Now that I have the first chapter of Lilith completed, I need to write a synopsis, three or four single-spaced pages covering the balance of the plot as I currently see it. For someone who eschews outlining and has had to grapple with unraveled plot lines mere days before slamming into hard deadlines, synopsizing a book I haven’t yet written poses a challenge. I have a grasp of the general plot of Lilith as well as the final scene. I just need to bring some order to the mess in the middle, which for a supernatural thriller means developing dire happenings, scary bits, and a strong Minor Big Bad. A solid antagonist.

We already know who the Major Big Bad is. If you’ve read JERICHO, the preceding book, you know. They’re the overarching Evil, the driver who sets things in motion and will likely be mentioned in the cover copy. But Ritual Disclaimers aside, they probably won’t interact with my protagonist directly in this story. They have a spear, the pointy end of which is the direct antagonist, the character whose actions affect my protagonist directly. That antagonist serves as a reflection of the Evil’s world and worldview, showing in action that world’s structure, philosophy, and code. They will do the yeoman’s work of acting and counteracting, hiking through forests and dealing with my protagonist’s allies and their own faults and limitations. They will probably have a POV slot, which for Novel Me are limited in number and probably means tight 3rd person, my default novel POV. 1st person, I reserve for short works.**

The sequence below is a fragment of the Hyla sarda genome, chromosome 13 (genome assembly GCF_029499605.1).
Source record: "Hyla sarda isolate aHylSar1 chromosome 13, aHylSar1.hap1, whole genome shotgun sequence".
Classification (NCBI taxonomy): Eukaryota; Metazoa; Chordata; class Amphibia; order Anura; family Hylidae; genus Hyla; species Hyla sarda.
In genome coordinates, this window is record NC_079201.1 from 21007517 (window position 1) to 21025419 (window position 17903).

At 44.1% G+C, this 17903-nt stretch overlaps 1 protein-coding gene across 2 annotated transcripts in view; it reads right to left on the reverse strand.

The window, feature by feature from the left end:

Also, my protagonist cannot be a spectator in all this. They’re the pointy end of their very own spear, which means they can’t have plot points simply handed to them by secondary characters. They’re an active protagonist also portrayed in tight 3rd person, which means they need to show their work, make the discoveries, set out the steps of their proof. Play fair with the reader. In a mystery, that means they figure out the reasons to dig further, uncover the clues, and act on that knowledge. They run toward the explosions of their own volition, for reasons that make sense to them.